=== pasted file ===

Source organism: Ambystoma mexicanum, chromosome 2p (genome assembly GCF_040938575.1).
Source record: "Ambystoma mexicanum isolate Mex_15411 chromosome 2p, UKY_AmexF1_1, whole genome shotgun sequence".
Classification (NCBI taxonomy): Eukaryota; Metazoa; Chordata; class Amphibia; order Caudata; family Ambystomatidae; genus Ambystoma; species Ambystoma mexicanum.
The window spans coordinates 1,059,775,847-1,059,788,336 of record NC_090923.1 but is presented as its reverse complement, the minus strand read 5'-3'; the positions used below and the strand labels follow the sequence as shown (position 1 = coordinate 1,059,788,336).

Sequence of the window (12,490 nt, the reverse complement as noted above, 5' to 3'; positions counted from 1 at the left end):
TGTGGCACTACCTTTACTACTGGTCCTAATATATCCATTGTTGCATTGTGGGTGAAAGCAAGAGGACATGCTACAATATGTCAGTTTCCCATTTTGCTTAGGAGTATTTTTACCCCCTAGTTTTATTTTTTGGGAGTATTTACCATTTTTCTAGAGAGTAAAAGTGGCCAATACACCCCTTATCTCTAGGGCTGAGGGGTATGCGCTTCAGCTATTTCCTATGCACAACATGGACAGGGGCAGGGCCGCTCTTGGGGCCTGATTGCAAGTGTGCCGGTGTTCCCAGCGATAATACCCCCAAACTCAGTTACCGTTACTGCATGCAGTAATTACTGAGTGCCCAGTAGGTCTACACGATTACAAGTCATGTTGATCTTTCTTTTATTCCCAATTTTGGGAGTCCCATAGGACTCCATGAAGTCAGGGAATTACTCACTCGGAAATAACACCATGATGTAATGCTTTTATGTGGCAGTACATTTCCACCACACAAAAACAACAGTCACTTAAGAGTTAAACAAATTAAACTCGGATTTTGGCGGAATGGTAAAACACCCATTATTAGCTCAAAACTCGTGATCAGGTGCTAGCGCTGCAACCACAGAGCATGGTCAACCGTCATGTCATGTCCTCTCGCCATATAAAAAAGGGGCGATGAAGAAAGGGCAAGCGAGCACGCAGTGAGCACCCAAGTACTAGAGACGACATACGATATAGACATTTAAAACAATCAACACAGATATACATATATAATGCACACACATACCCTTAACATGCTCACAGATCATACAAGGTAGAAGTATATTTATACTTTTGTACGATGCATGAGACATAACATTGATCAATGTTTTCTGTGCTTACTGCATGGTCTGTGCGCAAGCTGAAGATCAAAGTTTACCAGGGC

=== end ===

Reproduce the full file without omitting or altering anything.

Source organism: Ambystoma mexicanum, chromosome 2p (genome assembly GCF_040938575.1).
Source record: "Ambystoma mexicanum isolate Mex_15411 chromosome 2p, UKY_AmexF1_1, whole genome shotgun sequence".
Classification (NCBI taxonomy): Eukaryota; Metazoa; Chordata; class Amphibia; order Caudata; family Ambystomatidae; genus Ambystoma; species Ambystoma mexicanum.
The window spans coordinates 1,059,775,847-1,059,788,336 of record NC_090923.1 but is presented as its reverse complement, the minus strand read 5'-3'; the positions used below and the strand labels follow the sequence as shown (position 1 = coordinate 1,059,788,336).

Sequence of the window (12,490 nt, the reverse complement as noted above, 5' to 3'; positions counted from 1 at the left end):
TGTGGCACTACCTTTACTACTGGTCCTAATATATCCATTGTTGCATTGTGGGTGAAAGCAAGAGGACATGCTACAATATGTCAGTTTCCCATTTTGCTTAGGAGTATTTTTACCCCCTAGTTTTATTTTTTGGGAGTATTTACCATTTTTCTAGAGAGTAAAAGTGGCCAATACACCCCTTATCTCTAGGGCTGAGGGGTATGCGCTTCAGCTATTTCCTATGCACAACATGGACAGGGGCAGGGCCGCTCTTGGGGCCTGATTGCAAGTGTGCCGGTGTTCCCAGCGATAATACCCCCAAACTCAGTTACCGTTACTGCATGCAGTAATTACTGAGTGCCCAGTAGGTCTACACGATTACAAGTCATGTTGATCTTTCTTTTATTCCCAATTTTGGGAGTCCCATAGGACTCCATGAAGTCAGGGAATTACTCACTCGGAAATAACACCATGATGTAATGCTTTTATGTGGCAGTACATTTCCACCACACAAAAACAACAGTCACTTAAGAGTTAAACAAATTAAACTCGGATTTTGGCGGAATGGTAAAACACCCATTATTAGCTCAAAACTCGTGATCAGGTGCTAGCGCTGCAACCACAGAGCATGGTCAACCGTCATGTCATGTCCTCTCGCCATATAAAAAAGGGGCGATGAAGAAAGGGCAAGCGAGCACGCAGTGAGCACCCAAGTACTAGAGACGACATACGATATAGACATTTAAAACAATCAACACAGATATACATATATAATGCACACACATACCCTTAACATGCTCACAGATCATACAAGGTAGAAGTATATTTATACTTTTGTACGATGCATGAGACATAACATTGATCAATGTTTTCTGTGCTTACTGCATGGTCTGTGCGCAAGCTGAAGATCAAAGTTTACCAGGGC